One year later, DOJ report is not a player in police lawsuits

Attorneys must clear several procedural hurdles to have hope of using report

By Heather Cobun
BridgeTower Media Newswires

BALTIMORE, MD — When the U.S. Department of Justice issued a lengthy report on unconstitutional policing practices in Baltimore city, plaintiff’s attorneys were anxious to find ways to reference the findings in civil litigation against police.

More than a year later, however, lawyers who have sued police say no one has found a way to make serious use of the scathing document.

“It has had virtually no use in the criminal or civil arena that I’ve had any experience observing,” said Baltimore attorney J. Wyndal Gordon. “That’s not to say I wouldn’t try.”

Lawyers who defend police agree – but that has not stopped them from preemptively trying to keep the report out of litigation.

“It’s only fair that (the officers’) case be about their case,” said Chaz R. Ball, an associate at Schlachman, Belsky & Weiner P.A. in Baltimore.

Gordon said he has had one civil case in which he suggested he might want to use the report, but the presiding Baltimore City Circuit Court judge “sent a strong signal” there would be very limited use allowed, if any, “so that unless the door is opened by the police department itself, it would be limited to no use of it at all.”

The Justice Department report was issued in August 2016 following a 14-month patterns and practices investigation initiated after Freddie Gray sustained a fatal injury in police custody and subsequent unrest in Baltimore. The report ultimately led to a consent decree between the city and the Justice Department earlier this year under which the city agreed to move forward with police reforms.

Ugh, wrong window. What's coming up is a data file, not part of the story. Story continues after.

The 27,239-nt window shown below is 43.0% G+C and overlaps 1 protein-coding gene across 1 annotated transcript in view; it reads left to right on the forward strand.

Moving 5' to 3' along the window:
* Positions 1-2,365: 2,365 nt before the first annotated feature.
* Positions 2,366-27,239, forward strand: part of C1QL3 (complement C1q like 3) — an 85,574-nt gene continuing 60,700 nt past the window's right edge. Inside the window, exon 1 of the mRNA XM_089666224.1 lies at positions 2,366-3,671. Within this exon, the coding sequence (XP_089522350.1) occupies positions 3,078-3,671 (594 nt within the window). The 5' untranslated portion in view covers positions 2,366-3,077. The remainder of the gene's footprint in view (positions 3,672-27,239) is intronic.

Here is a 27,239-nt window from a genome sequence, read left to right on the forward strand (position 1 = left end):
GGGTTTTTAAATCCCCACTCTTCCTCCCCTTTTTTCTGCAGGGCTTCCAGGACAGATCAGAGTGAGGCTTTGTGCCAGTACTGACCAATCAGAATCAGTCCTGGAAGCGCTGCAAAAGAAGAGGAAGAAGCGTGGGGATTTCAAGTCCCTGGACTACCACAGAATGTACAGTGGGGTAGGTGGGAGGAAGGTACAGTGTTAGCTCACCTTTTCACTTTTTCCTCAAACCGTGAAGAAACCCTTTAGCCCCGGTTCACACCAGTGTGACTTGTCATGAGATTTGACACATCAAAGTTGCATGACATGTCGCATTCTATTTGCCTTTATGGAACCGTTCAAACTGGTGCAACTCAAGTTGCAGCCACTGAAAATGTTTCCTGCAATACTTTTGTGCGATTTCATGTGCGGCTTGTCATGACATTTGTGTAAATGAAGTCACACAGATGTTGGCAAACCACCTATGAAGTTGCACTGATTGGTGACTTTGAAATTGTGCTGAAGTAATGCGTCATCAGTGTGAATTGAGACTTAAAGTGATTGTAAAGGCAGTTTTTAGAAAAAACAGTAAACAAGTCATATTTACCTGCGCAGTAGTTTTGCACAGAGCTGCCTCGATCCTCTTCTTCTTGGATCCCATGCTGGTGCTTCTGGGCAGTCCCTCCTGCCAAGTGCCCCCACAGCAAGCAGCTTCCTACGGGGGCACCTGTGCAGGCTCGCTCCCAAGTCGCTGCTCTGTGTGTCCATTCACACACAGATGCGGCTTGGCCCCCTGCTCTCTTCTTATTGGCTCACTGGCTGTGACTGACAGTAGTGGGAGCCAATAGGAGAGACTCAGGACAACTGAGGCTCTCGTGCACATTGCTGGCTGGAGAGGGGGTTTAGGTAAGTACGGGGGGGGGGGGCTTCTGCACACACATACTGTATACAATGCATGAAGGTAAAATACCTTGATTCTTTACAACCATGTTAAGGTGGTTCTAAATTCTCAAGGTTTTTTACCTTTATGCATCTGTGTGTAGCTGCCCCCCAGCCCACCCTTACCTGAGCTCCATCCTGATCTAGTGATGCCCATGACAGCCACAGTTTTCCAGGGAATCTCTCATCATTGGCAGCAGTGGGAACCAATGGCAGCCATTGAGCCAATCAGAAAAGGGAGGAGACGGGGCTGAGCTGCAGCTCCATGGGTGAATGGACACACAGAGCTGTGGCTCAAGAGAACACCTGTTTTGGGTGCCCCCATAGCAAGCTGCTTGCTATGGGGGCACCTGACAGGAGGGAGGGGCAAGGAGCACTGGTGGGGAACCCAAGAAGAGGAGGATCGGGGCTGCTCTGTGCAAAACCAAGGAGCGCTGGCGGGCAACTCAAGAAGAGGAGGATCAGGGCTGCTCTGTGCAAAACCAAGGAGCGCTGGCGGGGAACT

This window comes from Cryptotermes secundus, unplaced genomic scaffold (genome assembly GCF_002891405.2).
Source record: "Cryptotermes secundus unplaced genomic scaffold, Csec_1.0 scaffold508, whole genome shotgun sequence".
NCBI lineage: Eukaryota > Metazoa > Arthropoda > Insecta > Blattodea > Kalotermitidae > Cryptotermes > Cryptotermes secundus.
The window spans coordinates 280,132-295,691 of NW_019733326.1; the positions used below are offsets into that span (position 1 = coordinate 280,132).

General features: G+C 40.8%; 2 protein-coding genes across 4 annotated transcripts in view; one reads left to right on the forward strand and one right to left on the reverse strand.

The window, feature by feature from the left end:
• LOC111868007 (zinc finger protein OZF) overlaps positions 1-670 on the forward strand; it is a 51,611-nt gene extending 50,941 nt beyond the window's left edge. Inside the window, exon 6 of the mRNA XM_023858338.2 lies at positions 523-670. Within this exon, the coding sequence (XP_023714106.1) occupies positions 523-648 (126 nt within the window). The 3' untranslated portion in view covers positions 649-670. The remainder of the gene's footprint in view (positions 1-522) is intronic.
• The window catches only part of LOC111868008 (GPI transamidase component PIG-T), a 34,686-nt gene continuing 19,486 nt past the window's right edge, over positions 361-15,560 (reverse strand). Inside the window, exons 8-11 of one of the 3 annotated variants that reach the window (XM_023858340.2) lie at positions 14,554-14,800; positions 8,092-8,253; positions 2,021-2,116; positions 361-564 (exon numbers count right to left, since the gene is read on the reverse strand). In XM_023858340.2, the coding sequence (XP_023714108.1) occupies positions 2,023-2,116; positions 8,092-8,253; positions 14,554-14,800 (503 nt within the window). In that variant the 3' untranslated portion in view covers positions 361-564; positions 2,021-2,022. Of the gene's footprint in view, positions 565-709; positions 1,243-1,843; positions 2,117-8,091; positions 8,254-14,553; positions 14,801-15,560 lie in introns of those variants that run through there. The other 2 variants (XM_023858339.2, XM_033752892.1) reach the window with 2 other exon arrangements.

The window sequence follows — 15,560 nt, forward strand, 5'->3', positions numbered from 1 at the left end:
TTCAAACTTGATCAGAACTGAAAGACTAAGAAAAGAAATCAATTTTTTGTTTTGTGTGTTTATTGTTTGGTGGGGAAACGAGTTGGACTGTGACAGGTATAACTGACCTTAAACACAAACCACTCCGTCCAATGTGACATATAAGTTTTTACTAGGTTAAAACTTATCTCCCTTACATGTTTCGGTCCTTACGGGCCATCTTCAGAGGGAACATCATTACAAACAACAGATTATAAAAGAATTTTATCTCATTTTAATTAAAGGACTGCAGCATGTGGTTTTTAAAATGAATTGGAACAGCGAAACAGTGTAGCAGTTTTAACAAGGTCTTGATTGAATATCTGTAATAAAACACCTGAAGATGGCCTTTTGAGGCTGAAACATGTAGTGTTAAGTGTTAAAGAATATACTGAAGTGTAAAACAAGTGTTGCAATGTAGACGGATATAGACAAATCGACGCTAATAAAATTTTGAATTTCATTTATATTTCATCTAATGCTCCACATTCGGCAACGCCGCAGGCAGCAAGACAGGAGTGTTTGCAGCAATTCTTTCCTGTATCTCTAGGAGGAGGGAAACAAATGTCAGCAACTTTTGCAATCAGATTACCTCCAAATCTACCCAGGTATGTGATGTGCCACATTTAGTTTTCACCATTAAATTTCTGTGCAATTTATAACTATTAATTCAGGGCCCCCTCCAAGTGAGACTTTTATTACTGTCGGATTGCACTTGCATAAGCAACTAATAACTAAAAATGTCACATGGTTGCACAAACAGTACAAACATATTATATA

In the report, investigators concluded officers disproportionately stop black residents in poorer neighborhoods, often lacking a constitutional basis to do so, and routinely use unreasonable and excessive force.

Attorney A. Dwight Pettit said he mentions the report in complaints and motions and believes it is relevant to most excessive force allegations.

In one of those cases, defense attorneys for the officers — Ball and colleague Michael Marshall — acted preemptively to avoid having the report come up at trial, filing a motion in limine to preclude any reference to it in their clients’ case.

Ball and Marshall have filed similar motions in multiple cases. The motion has been granted in at least one case in state court and one case in federal court, according to court records.

Marshall said they have seen plaintiffs bring up the report and want to avoid being forced to object to a reference at trial and hope the jury follows instructions to disregard it.

“We have plenty of plaintiffs who are making reference in the initial complaint they filed and in interrogatories who are making reference to the findings report or, now, the consent decree,” Marshall said.

The Baltimore City Law Department did not respond to a request for comment on use of the report in civil litigation.


Admissibility questions

Attorneys must clear several procedural hurdles to even have hope of using the report. While the report is hearsay, both federal and state rules of evidence potentially allow for its admission as a public record of the factual findings of a legally authorized investigation.